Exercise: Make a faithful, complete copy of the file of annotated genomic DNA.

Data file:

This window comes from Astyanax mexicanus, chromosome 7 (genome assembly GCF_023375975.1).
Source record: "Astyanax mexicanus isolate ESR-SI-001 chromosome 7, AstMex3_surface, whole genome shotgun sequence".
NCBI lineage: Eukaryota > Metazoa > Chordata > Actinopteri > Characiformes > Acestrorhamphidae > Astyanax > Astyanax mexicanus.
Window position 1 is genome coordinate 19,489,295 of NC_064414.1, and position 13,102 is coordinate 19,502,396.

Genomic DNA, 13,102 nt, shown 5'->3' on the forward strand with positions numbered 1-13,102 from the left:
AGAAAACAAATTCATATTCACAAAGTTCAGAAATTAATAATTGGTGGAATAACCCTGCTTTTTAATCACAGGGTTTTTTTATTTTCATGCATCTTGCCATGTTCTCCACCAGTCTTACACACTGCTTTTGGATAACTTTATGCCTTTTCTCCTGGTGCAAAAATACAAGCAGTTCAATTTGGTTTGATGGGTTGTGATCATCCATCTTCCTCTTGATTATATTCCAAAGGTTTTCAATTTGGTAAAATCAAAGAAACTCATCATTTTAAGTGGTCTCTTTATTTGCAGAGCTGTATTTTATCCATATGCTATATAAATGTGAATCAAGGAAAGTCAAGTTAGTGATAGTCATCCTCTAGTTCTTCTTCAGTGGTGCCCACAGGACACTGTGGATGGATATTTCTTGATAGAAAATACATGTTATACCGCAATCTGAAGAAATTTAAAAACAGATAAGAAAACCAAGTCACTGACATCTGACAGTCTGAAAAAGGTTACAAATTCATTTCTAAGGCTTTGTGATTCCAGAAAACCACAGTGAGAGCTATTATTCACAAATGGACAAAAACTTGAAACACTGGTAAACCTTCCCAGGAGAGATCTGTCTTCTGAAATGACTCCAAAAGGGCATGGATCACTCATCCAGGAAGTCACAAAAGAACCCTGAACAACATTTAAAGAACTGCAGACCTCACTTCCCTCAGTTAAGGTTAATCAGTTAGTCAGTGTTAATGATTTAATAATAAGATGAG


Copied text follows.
This window comes from Astyanax mexicanus, chromosome 7 (genome assembly GCF_023375975.1).
Source record: "Astyanax mexicanus isolate ESR-SI-001 chromosome 7, AstMex3_surface, whole genome shotgun sequence".
NCBI lineage: Eukaryota > Metazoa > Chordata > Actinopteri > Characiformes > Acestrorhamphidae > Astyanax > Astyanax mexicanus.
Window position 1 is genome coordinate 19,489,295 of NC_064414.1, and position 13,102 is coordinate 19,502,396.

Genomic DNA, 13,102 nt, shown 5'->3' on the forward strand with positions numbered 1-13,102 from the left:
AGAAAACAAATTCATATTCACAAAGTTCAGAAATTAATAATTGGTGGAATAACCCTGCTTTTTAATCACAGGGTTTTTTTATTTTCATGCATCTTGCCATGTTCTCCACCAGTCTTACACACTGCTTTTGGATAACTTTATGCCTTTTCTCCTGGTGCAAAAATACAAGCAGTTCAATTTGGTTTGATGGGTTGTGATCATCCATCTTCCTCTTGATTATATTCCAAAGGTTTTCAATTTGGTAAAATCAAAGAAACTCATCATTTTAAGTGGTCTCTTTATTTGCAGAGCTGTATTTTATCCATATGCTATATAAATGTGAATCAAGGAAAGTCAAGTTAGTGATAGTCATCCTCTAGTTCTTCTTCAGTGGTGCCCACAGGACACTGTGGATGGATATTTCTTGATAGAAAATACATGTTATACCGCAATCTGAAGAAATTTAAAAACAGATAAGAAAACCAAGTCACTGACATCTGACAGTCTGAAAAAGGTTACAAATTCATTTCTAAGGCTTTGTGATTCCAGAAAACCACAGTGAGAGCTATTATTCACAAATGGACAAAAACTTGAAACACTGGTAAACCTTCCCAGGAGAGATCTGTCTTCTGAAATGACTCCAAAAGGGCATGGATCACTCATCCAGGAAGTCACAAAAGAACCCTGAACAACATTTAAAGAACTGCAGACCTCACTTCCCTCAGTTAAGGTTAATCAGTTAGTCAGTGTTAATGATTTAATAATAAGATGAG